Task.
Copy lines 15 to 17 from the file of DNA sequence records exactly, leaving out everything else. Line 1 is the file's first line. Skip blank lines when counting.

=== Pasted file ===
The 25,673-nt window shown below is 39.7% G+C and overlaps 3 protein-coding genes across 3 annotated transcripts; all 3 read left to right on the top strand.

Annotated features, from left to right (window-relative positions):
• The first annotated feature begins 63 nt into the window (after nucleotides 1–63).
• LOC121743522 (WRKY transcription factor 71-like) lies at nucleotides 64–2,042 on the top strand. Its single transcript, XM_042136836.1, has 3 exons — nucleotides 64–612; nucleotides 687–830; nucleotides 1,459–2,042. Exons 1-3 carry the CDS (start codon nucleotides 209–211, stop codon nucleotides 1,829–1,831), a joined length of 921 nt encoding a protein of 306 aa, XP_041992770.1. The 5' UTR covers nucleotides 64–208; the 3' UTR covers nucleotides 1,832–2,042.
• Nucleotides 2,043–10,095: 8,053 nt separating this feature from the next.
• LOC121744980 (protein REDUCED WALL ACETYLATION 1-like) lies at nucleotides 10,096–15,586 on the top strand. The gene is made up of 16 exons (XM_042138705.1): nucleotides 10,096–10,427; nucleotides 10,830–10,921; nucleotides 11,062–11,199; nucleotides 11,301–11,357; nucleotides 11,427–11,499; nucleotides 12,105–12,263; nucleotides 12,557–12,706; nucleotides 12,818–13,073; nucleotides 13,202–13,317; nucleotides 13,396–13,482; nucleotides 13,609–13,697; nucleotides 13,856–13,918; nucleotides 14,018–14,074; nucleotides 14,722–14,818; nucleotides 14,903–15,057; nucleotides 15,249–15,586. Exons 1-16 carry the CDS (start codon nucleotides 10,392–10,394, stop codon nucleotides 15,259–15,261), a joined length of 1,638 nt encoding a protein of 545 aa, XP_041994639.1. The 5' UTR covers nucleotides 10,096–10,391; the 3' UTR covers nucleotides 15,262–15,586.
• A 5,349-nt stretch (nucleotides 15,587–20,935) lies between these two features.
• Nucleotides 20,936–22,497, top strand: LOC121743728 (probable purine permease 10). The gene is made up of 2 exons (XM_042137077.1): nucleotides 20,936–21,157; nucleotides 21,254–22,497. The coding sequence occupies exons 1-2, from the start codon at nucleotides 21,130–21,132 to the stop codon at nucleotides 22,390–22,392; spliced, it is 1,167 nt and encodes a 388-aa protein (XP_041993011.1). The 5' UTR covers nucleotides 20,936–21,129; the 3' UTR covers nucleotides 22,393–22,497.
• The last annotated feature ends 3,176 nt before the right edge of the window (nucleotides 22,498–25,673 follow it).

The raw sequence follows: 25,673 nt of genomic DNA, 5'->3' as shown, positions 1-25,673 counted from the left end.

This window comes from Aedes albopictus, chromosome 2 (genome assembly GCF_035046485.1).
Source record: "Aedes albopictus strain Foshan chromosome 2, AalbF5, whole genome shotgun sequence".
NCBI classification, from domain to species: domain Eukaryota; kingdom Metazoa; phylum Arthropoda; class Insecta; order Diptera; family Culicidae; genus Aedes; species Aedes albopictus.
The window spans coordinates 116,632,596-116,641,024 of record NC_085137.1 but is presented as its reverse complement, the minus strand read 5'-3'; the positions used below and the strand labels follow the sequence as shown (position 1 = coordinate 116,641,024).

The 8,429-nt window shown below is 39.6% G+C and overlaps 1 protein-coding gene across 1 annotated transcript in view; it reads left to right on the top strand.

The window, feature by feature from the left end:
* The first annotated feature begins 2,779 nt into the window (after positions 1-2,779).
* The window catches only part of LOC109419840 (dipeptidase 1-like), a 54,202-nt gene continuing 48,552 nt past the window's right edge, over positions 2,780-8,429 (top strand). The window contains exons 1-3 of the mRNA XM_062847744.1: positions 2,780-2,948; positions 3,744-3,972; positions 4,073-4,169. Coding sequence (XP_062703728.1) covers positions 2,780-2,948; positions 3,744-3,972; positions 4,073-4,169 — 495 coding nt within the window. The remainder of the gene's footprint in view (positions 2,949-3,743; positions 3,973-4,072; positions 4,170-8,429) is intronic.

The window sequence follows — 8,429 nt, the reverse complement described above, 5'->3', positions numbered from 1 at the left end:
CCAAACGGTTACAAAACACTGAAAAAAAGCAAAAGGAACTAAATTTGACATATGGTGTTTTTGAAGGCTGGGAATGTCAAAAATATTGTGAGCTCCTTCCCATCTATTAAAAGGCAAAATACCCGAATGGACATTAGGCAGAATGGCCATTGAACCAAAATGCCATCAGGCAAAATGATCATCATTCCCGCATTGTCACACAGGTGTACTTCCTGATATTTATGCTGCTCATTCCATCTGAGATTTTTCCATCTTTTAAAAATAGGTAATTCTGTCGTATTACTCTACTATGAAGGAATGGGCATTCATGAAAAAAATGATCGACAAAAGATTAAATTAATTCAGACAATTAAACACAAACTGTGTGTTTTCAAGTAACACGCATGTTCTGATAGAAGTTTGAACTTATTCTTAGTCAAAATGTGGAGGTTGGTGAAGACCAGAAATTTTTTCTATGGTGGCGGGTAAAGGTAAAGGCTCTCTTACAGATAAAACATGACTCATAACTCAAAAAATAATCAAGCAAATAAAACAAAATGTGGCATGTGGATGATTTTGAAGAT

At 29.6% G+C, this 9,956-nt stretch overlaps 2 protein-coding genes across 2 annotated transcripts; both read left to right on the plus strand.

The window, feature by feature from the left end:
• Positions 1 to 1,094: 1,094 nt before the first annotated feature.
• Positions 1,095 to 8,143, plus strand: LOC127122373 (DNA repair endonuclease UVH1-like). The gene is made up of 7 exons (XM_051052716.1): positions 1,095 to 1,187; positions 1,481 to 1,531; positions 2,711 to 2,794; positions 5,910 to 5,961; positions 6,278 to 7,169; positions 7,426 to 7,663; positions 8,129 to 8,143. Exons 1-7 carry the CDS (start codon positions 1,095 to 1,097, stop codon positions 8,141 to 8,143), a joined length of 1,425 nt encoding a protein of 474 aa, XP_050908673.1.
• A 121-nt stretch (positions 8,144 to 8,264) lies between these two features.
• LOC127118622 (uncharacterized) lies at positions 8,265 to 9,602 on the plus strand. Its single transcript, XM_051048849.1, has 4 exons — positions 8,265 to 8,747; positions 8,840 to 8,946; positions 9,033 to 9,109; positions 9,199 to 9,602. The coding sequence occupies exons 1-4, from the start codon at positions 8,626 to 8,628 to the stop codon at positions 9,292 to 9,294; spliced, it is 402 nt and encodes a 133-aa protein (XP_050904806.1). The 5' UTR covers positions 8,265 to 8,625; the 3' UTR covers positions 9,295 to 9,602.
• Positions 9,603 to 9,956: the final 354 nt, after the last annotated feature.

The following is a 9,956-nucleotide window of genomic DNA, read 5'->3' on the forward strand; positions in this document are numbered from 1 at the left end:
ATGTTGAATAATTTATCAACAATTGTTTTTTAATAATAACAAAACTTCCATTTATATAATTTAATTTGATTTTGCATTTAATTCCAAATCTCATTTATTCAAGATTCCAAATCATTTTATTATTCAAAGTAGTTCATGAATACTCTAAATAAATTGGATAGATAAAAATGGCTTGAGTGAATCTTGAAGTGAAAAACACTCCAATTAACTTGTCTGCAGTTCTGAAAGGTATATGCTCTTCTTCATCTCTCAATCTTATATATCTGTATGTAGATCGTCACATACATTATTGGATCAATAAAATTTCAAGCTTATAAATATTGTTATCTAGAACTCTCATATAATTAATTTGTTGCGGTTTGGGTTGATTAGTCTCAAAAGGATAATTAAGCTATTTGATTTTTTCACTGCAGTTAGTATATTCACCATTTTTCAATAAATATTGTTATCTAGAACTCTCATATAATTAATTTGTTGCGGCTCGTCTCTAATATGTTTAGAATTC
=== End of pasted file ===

The 8,429-nt window shown below is 39.6% G+C and overlaps 1 protein-coding gene across 1 annotated transcript in view; it reads left to right on the top strand.

The window, feature by feature from the left end:
* The first annotated feature begins 2,779 nt into the window (after positions 1-2,779).